It’s one of the more heartening cinema trends of the past decade: the rise in popularity of the documentary speaks of a bolstered curiosity among audiences in the lives of those around them. It promises a degree of social and political engagement that fiction film-making can rarely achieve. It’s about real people getting to tell their stories. Except, as Jennifer Tiexiera and Camilla Hall’s piercing film about the subjects of documentaries reveals, it’s not quite as simple as that.
Nonfiction film-making can have unintended and far-reaching consequences for the participants – Ahmed Hassan, subject of the Egyptian revolution doc The Square, now lives in exile. At its worst, it can be predatory, manipulative and morally murky.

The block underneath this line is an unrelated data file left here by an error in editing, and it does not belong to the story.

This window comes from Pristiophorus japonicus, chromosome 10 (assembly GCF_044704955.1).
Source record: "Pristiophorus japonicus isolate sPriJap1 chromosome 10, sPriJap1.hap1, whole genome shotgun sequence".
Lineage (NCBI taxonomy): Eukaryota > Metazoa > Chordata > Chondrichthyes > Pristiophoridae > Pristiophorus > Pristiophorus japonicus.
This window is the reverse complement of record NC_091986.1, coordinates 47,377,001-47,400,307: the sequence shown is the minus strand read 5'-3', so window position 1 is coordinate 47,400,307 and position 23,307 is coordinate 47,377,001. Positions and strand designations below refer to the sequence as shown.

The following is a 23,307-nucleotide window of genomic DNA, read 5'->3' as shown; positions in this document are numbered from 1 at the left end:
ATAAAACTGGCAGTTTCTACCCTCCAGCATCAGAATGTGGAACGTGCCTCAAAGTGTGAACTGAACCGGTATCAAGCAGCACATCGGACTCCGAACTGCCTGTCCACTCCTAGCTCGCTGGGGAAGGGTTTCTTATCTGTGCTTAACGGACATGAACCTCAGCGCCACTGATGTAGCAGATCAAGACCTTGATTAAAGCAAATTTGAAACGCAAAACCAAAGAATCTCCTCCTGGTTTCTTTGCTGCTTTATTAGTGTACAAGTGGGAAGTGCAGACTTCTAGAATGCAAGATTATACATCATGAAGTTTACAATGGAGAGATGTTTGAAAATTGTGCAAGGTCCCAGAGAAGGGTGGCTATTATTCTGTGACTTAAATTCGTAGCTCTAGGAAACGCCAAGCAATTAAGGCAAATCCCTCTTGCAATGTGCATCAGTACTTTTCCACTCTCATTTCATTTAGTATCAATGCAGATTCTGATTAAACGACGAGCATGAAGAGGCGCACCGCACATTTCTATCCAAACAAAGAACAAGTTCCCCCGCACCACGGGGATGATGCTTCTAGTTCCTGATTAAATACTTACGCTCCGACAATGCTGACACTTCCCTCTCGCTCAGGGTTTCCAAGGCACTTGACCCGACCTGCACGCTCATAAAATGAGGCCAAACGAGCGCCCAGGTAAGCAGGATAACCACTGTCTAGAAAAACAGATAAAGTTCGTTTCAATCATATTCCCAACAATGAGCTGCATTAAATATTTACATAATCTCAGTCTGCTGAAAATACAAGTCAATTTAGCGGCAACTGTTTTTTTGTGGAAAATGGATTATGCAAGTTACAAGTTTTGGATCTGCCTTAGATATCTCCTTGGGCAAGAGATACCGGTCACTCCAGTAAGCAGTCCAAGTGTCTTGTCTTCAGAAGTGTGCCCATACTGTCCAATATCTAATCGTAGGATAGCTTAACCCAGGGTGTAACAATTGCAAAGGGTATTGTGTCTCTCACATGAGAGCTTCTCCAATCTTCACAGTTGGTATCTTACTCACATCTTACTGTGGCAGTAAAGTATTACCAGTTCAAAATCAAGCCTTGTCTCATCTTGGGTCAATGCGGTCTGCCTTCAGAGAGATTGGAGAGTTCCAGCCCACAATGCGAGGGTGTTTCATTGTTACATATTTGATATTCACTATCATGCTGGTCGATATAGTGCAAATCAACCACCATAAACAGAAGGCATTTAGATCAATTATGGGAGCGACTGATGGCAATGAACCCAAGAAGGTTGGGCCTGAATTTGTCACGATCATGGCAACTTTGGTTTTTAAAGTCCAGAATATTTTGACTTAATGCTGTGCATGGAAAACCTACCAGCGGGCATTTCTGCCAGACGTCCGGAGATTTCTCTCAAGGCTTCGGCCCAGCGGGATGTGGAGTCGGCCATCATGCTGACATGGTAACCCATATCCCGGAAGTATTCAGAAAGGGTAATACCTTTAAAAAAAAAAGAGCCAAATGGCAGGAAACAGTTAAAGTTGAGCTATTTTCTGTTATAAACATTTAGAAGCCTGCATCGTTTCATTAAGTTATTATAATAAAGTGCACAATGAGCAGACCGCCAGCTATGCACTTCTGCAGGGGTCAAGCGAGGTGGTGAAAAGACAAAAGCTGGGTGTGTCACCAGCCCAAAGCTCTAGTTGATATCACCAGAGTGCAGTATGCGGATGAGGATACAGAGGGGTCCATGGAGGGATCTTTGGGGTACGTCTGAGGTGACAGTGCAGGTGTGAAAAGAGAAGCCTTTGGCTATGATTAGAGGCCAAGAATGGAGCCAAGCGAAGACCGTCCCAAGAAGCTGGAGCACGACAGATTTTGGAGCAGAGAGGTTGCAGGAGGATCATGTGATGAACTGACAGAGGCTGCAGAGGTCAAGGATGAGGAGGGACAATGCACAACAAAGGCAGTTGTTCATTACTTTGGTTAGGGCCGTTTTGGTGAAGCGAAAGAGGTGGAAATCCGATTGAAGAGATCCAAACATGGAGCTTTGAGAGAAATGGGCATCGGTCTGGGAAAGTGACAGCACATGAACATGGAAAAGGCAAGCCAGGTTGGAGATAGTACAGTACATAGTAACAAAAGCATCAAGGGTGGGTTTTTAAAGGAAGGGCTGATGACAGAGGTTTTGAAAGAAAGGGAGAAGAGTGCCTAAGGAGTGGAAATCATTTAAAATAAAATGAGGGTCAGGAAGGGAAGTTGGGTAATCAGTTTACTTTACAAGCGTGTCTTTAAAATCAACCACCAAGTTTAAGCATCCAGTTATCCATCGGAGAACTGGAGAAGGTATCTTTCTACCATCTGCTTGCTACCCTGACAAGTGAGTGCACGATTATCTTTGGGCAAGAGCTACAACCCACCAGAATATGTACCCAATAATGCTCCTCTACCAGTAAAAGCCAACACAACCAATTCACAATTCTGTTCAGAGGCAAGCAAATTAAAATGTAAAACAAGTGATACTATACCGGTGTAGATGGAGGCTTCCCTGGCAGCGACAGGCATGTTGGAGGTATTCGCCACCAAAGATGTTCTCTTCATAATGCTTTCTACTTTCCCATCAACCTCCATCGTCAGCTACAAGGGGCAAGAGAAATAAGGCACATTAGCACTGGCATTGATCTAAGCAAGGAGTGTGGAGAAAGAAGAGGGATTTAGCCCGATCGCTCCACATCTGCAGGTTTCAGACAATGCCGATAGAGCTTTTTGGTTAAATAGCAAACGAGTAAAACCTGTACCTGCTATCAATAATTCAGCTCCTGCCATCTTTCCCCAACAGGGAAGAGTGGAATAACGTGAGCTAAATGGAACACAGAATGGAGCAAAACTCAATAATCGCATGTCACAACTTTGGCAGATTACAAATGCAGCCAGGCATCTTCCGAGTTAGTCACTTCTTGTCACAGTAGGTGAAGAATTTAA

Interviewing the subjects of high-profile documentaries, including The Wolfpack, Capturing the Friedmans and Hoop Dreams, the picture interrogates the ethics of documentary film-making. It questions asymmetrical power dynamics, the issue of whether subjects should be paid for their participation and who has the right to tell a story in the first place. It’s thought-provoking stuff, which also explores our own role, as audience members, in the voracious demand for other people’s stories.